et al. Natural selection on EPAS1 (HIF2alpha) associated with low hemoglobin concentration in Tibetan highlanders. Proc. Natl Acad. Sci. USA 107, 11459–11464 (2010).

  28. 28.

    et al. Sequencing of 50 human exomes reveals adaptation to high altitude. Science 329, 75–78 (2010).

  29. 29.

    et al. Genetic evidence for high-altitude adaptation in Tibet. Science 329, 72–75 (2010).

  30. 30.

    et al. Concordant regulation of gene expression by hypoxia and 2-oxoglutarate-dependent dioxygenase inhibition. The role of HIF1α, HIF2α and other pathways. J. Biol. Chem. 281, 15215–15226 (2006).

Download references

Acknowledgements

This project was supported by the Elsa S. Hanigan Endowment, Vanderbilt University School of Medicine; NIH NHLBI PO1 108800-01 (J.H.N.), NHLBI HL014985, HL 114887 (K.R.S.), NIH NHLBI R01HL102020-01 (R.H.), NHGRI U01G007674-01 (J.A.P.III and J.H.N.). We thank Jack Reeves, Bob Grover and Ken Weir for their original experiments on heritability in HAPH cattle.

Author information

Affiliations

  1. Department of Medicine, Division of Allergy, Pulmonary and Critical Care, Vanderbilt University School of Medicine, Nashville, Tennessee 37232, USA

    • John H. Newman
    •  & James D. West
  2. Department of Veterinary Sciences, College of Agricultural Science, Colorado State University, Ft Collins, Colorado 80523, USA

    • Timothy N. Holt
  3. Department of Pediatrics, Division of Medical Genetics and Genomic Medicine, Vanderbilt University School of Medicine, Nashville, Tennessee 37232, USA

    • Joy D. Cogan
    • , Bethany Womack
    • , John A. Phillips III
    • , Zachary Kendall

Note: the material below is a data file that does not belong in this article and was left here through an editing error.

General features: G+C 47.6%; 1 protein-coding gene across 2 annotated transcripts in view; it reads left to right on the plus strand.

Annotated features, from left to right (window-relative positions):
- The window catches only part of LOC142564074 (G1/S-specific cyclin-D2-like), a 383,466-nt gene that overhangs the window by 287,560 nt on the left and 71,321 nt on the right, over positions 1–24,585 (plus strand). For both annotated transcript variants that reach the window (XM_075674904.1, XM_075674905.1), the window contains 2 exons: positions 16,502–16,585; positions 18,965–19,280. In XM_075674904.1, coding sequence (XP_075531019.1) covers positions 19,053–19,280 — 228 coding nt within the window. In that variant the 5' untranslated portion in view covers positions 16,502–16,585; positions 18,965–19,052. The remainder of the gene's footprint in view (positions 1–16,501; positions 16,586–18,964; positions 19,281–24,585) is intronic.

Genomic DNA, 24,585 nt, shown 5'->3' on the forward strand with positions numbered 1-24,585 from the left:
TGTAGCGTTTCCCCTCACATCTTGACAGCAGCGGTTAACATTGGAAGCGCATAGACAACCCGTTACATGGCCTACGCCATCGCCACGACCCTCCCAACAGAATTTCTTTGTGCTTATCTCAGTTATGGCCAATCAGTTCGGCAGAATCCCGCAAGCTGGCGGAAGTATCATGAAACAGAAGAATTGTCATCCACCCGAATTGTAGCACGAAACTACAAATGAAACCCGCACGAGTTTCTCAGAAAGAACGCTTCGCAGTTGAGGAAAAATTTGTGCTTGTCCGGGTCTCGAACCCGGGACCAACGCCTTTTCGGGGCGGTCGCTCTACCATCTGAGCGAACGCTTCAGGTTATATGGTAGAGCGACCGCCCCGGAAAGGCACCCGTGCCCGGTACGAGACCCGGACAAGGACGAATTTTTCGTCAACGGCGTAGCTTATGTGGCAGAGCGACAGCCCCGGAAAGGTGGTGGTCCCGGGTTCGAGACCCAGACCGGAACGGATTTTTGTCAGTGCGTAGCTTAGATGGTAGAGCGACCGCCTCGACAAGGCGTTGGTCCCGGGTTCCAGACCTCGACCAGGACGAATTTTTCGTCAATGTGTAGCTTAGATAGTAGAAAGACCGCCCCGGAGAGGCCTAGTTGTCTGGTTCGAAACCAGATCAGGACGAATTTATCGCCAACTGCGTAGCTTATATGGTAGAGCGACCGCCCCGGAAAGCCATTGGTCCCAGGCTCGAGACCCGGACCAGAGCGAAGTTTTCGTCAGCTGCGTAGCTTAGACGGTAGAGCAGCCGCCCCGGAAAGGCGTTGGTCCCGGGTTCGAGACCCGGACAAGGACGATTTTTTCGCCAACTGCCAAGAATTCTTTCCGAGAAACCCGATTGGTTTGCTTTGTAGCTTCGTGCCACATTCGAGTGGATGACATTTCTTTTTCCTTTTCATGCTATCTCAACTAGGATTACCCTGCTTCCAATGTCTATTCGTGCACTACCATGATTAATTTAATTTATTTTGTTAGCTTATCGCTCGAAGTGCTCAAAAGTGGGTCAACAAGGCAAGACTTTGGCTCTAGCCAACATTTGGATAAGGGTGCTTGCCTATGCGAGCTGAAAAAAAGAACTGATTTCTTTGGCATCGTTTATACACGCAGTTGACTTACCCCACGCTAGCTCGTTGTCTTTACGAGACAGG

•  & Rizwan Hamid
  4. Department of Epidemiology and Biostatistics, Case Western Reserve University, Cleveland, Ohio 44106, USA

    • Chun Li
  5. Cardiovascular Pulmonary Research Laboratory, Department of Medicine and Pediatrics, University of Colorado, Denver Colorado 80045, USA

    • Kurt R. Stenmark
    • , R. Dale Brown
    •  & Suzette R. Riddle
  6. Department of Animal Science, Colorado State University, Ft Collins, Colorado 80523, USA

    • Milton G. Thomas

Authors

  1. Search for John H. Newman in:

  2. Search for Timothy N. Holt in:

  3. Search for Joy D. Cogan in:

  4. Search for Bethany Womack in:

  5. Search for John A. Phillips in:

  6. Search for Chun Li in:

  7. Search for Zachary Kendall in:

  8. Search for Kurt R. Stenmark in:

  9. Search for Milton G. Thomas in:

  10. Search for R. Dale Brown in:

  11. Search for Suzette R. Riddle in:

  12. Search for James D. West in:

  13. Search for Rizwan Hamid in:

Contributions

J.H.N. had the idea, initiated the project, oversaw the work and wrote the bulk of the paper. T.N.H. catheterized the cattle, measured PA pressure, drew blood for DNA and consulted on HAPH. J.D.C. assisted in sorting gene candidates from WES. B.W. and Z.K. did the sequencing and Taqman assays. J.A.P.III oversaw the lab, consulted on the ideas, contributed to the writing. C.L. did the biostatistical analysis and assisted in filtering design. R.H. organized the filtering, oversaw the technical work of B.W. and Z.K., contributed to all aspects of the project, did technical analysis and wrote much of the methods section. J.D.W. performed the statistical analysis of the mRNA expression data. K.R.S., R.D.B., M.G.T. and S.R.R. performed the physiologic experiments and blood processing of the validation herd from Wyoming. All authors read, assisted with interpretation and approved the manuscript.

Competing interests

The authors declare no competing financial interests.

Corresponding author

Correspondence to John H. Newman.

Supplementary information

PDF files

  1. 1.

    Supplementary Information

    Supplementary Tables 1-3 and Supplementary Methods

About this article

Publication history

Received

Accepted

Published

DOI

https://doi.org/10.1038/ncomms7863

Further reading

Comments

By submitting a comment you agree to abide by our Terms and Community Guidelines. If you find something abusive or that does not comply with our terms or guidelines please flag it as inappropriate.